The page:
On January 16, Amine Aouam was battered on the streets of Philadelphia so badly that he regained consciousness in the emergency room. His transgression? Speaking Arabic. Last November, two men were temporarily barred from boarding their flight in Chicago, causing delays and involving airport security. What was their suspicious behavior? Speaking Arabic. In October, Said Othman was stabbed in Brooklyn, and in February 2015, a man was attacked in Dearborn, Michigan. Speaking Arabic was also the provocation in these acts of violence and hate.
This pattern troubles me, as it should trouble all Americans. These attacks are not isolated and cannot be ignored; they are the implicit consequence of the vitriolic rhetoric that has surrounded Islam and Arabs this election season.
These men, along with countless others whose victimization has gone unreported, bear the burden created by the xenophobic and opportunistic rhetoric and policies proffered by many of our public figures.
While neither Arab nor Muslim, I cannot help but feel that my family has been attacked when I read of such ignorant hatred. My late grandmother was born in 1922 to immigrants who, like all who freely came to these shores, arrived in hopes of living a better life.
An oft-told story of Grandma’s involved social rejection from other children at school because her family spoke Polish at home. Facing ostracization, she vowed to no longer speak her parents’ language. While Grandma regretted not passing on her Polish heritage, her commitment to America never waned. She proudly recalled her time working in a factory in central New York as part of the ubiquitous war effort during World War II.
Yet my repulsion from such bigotry goes beyond my family’s past—they feel like attacks against my family’s future, as well. My fiancée is an Arab Muslim, heiress to the same rich cultural tradition of the aforementioned victims in Philadelphia, Chicago, Brooklyn and Dearborn. Like Grandma, she was raised in a bilingual household that welcomed everyone with open arms and open hearts. If we have a son, he might look like Amine or sound like Said. Will I have to worry for his safety, simply for speaking his mother’s language?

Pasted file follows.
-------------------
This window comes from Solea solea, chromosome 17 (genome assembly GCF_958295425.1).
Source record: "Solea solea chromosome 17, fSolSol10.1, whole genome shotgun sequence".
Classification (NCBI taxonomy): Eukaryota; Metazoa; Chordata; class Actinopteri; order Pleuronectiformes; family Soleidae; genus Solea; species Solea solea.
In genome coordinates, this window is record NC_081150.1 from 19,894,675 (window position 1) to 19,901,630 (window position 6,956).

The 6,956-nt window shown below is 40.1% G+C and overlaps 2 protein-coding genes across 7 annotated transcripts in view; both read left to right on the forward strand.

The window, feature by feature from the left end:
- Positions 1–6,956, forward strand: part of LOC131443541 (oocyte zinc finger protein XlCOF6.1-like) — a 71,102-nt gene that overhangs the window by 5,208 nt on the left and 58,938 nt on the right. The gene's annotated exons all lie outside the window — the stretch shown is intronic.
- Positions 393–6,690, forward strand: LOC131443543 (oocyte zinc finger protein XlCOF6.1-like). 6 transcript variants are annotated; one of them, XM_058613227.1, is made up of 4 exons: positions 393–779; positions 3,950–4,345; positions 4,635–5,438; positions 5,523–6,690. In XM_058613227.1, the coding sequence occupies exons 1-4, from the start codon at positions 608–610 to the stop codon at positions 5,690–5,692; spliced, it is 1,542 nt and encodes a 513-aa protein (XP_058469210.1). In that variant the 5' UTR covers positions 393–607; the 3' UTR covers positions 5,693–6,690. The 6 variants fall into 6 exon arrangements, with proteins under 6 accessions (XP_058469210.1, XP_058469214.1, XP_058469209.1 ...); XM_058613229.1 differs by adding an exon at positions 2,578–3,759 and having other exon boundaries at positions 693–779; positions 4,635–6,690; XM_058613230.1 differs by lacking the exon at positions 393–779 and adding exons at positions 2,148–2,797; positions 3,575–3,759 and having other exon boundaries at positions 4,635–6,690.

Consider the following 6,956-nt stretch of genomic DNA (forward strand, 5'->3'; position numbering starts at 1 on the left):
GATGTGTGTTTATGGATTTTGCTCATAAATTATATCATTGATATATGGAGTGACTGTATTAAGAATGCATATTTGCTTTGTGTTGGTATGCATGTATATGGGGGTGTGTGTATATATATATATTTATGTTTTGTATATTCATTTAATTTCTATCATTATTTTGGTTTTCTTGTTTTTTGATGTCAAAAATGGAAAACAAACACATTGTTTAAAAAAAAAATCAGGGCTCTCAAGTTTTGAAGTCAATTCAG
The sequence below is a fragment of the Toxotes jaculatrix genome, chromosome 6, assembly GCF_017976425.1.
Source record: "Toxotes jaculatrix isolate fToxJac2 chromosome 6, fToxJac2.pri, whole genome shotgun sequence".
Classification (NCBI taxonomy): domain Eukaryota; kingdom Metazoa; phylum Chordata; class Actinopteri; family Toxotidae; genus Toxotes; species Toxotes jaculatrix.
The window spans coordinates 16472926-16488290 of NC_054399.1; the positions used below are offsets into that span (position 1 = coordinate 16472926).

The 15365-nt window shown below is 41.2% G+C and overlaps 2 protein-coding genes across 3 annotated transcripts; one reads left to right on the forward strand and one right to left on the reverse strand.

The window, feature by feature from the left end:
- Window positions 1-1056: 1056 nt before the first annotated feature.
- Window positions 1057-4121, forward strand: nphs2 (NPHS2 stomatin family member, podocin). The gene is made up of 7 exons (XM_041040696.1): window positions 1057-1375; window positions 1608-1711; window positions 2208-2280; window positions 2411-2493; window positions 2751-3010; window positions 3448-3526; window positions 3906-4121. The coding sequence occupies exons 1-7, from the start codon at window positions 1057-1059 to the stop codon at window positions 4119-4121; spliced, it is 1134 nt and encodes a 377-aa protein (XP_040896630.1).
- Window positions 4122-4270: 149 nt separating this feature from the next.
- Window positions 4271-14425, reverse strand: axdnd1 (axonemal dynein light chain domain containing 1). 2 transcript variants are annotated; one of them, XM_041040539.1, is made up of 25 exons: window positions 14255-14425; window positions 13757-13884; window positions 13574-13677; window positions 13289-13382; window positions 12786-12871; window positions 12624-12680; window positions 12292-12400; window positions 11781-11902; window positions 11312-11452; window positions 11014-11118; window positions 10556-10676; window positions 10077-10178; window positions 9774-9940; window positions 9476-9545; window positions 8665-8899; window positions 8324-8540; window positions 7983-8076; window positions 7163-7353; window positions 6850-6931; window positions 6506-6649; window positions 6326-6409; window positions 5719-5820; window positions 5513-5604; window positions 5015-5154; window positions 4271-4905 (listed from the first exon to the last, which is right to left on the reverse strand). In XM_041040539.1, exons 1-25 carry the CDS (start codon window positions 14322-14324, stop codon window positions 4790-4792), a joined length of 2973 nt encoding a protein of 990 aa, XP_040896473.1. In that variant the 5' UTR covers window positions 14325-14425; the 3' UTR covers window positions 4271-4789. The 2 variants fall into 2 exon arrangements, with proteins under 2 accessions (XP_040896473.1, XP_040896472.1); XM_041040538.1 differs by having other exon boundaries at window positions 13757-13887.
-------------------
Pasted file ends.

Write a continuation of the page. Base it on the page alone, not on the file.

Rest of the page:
This must be the same worry that every Arab parents faces in America today. Xenophobia and ignorance have once denied my family’s access to the benefits of bilingualism. Do not allow it to happen again.
In every area of American triumph, there are the fingerprints of the hard work and unique insights of new Americans. They are grateful for new beginnings and bring with them the experiences and lessons of the lands they left, enriching the lives of us all. Despite this, since before our founding, conflict between newcomers and those already here has, unfortunately, been a tradition on this land.
But if Americans wish to derive pride as a nation built by and composed of immigrants, refugees, pilgrims and slaves, this is unacceptable.
So let us begin a new American tradition. Let us marginalize the bigots who use hatred as a political tool. Xenophobia should not be an effective tool in America. Let us be not only a diverse people, but an open and accepting people as well. Let us celebrate the cultural and religious flexibility that the founding ideals allow, and embrace our differences, not denigrate or diminish them.
Instead of denying Muslim refugees and attacking Arabic speakers, we should show them współczucie, the Polish word for compassion. That is how Grandma, who loved irrespective of race, religion and even sexual orientation, would have wanted it.